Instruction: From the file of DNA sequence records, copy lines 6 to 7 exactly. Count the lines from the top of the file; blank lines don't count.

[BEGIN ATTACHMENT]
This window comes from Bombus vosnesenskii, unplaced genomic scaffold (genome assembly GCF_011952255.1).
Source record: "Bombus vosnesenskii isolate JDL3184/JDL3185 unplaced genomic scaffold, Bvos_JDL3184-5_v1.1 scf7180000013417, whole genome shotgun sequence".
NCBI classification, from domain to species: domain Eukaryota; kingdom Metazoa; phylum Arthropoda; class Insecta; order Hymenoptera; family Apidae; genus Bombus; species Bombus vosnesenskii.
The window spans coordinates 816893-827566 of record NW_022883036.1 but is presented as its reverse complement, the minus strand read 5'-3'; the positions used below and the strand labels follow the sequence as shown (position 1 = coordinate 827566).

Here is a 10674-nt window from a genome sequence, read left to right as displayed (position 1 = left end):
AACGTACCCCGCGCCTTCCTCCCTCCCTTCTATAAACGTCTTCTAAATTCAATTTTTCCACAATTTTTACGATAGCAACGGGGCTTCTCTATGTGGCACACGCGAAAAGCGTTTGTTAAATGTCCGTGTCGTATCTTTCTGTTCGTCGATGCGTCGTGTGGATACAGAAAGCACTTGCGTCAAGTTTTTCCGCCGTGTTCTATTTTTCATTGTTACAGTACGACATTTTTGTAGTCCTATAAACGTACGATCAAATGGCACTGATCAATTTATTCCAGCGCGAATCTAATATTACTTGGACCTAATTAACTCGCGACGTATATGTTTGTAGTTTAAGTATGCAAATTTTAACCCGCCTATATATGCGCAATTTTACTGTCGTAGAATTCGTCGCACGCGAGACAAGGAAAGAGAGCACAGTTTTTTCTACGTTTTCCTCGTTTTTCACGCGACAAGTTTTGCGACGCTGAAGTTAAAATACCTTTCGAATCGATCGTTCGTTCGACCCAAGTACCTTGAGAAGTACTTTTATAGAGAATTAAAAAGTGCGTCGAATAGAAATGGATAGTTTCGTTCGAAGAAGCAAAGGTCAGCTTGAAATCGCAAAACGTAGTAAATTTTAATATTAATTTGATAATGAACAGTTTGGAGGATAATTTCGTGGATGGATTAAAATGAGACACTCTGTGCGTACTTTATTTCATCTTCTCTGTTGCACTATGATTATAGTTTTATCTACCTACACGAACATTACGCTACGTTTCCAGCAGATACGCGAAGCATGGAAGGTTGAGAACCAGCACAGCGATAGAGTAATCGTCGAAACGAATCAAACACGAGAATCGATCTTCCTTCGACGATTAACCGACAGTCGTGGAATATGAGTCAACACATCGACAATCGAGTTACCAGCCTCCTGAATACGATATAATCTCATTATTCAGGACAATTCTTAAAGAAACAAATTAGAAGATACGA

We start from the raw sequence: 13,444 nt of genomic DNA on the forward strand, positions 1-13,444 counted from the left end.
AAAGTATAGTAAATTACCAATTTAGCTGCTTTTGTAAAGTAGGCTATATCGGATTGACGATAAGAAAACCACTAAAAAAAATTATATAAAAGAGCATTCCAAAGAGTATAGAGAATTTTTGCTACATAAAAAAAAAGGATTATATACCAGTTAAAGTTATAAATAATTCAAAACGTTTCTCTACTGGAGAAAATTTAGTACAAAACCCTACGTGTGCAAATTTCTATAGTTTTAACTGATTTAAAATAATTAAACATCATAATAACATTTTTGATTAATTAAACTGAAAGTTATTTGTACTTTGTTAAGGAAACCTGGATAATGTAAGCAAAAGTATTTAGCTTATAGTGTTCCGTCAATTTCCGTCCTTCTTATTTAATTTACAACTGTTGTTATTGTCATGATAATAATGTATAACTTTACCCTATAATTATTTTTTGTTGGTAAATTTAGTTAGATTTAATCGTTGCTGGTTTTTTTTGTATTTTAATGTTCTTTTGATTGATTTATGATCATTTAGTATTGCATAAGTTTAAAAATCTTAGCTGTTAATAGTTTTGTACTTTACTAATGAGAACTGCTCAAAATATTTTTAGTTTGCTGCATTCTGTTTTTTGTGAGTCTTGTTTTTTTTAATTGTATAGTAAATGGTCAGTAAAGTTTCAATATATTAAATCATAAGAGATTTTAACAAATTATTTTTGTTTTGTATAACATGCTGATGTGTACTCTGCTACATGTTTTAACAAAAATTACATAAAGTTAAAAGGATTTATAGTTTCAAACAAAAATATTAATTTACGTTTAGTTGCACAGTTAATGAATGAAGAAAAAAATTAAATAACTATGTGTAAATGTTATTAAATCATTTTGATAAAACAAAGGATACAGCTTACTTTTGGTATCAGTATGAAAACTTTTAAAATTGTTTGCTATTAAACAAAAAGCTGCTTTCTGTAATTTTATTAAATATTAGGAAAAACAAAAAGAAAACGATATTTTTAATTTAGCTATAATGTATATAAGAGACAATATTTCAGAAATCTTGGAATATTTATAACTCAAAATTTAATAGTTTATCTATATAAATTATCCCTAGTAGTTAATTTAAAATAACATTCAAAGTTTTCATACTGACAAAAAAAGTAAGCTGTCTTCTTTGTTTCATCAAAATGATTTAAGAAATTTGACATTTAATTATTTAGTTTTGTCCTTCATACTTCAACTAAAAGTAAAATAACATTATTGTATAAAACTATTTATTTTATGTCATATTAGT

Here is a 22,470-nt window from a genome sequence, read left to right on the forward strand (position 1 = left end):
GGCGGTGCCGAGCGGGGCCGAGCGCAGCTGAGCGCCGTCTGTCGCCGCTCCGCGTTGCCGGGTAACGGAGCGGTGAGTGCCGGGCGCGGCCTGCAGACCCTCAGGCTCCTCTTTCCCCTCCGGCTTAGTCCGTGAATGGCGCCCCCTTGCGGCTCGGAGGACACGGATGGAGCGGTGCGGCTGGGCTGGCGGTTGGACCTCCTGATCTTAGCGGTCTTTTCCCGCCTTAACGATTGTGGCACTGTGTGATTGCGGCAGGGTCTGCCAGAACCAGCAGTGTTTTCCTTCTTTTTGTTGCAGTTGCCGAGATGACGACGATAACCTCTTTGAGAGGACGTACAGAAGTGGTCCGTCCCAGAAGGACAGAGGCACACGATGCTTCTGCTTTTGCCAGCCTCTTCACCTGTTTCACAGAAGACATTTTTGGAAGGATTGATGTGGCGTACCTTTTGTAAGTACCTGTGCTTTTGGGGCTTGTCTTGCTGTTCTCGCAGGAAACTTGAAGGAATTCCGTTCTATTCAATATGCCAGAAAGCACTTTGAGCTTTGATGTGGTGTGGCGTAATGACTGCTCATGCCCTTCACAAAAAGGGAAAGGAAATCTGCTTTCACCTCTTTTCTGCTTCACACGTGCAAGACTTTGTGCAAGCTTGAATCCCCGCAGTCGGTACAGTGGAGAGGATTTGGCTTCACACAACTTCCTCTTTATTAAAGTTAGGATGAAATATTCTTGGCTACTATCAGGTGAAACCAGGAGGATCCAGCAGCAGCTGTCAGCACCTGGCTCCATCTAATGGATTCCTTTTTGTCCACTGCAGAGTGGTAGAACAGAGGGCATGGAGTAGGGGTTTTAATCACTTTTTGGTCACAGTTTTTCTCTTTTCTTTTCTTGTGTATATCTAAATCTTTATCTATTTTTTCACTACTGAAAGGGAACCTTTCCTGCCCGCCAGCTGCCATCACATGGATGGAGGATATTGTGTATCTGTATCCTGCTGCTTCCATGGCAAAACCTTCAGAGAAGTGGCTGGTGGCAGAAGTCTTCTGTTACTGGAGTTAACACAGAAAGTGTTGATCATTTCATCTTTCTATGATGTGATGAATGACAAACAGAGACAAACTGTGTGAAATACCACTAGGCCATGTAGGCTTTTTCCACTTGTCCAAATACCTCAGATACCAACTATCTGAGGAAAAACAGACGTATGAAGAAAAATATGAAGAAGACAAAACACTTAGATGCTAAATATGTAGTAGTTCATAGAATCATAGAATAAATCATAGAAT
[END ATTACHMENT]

AACGTACCCCGCGCCTTCCTCCCTCCCTTCTATAAACGTCTTCTAAATTCAATTTTTCCACAATTTTTACGATAGCAACGGGGCTTCTCTATGTGGCACACGCGAAAAGCGTTTGTTAAATGTCCGTGTCGTATCTTTCTGTTCGTCGATGCGTCGTGTGGATACAGAAAGCACTTGCGTCAAGTTTTTCCGCCGTGTTCTATTTTTCATTGTTACAGTACGACATTTTTGTAGTCCTATAAACGTACGATCAAATGGCACTGATCAATTTATTCCAGCGCGAATCTAATATTACTTGGACCTAATTAACTCGCGACGTATATGTTTGTAGTTTAAGTATGCAAATTTTAACCCGCCTATATATGCGCAATTTTACTGTCGTAGAATTCGTCGCACGCGAGACAAGGAAAGAGAGCACAGTTTTTTCTACGTTTTCCTCGTTTTTCACGCGACAAGTTTTGCGACGCTGAAGTTAAAATACCTTTCGAATCGATCGTTCGTTCGACCCAAGTACCTTGAGAAGTACTTTTATAGAGAATTAAAAAGTGCGTCGAATAGAAATGGATAGTTTCGTTCGAAGAAGCAAAGGTCAGCTTGAAATCGCAAAACGTAGTAAATTTTAATATTAATTTGATAATGAACAGTTTGGAGGATAATTTCGTGGATGGATTAAAATGAGACACTCTGTGCGTACTTTATTTCATCTTCTCTGTTGCACTATGATTATAGTTTTATCTACCTACACGAACATTACGCTACGTTTCCAGCAGATACGCGAAGCATGGAAGGTTGAGAACCAGCACAGCGATAGAGTAATCGTCGAAACGAATCAAACACGAGAATCGATCTTCCTTCGACGATTAACCGACAGTCGTGGAATATGAGTCAACACATCGACAATCGAGTTACCAGCCTCCTGAATACGATATAATCTCATTATTCAGGACAATTCTTAAAGAAACAAATTAGAAGATACGA

We start from the raw sequence: 13,444 nt of genomic DNA on the forward strand, positions 1-13,444 counted from the left end.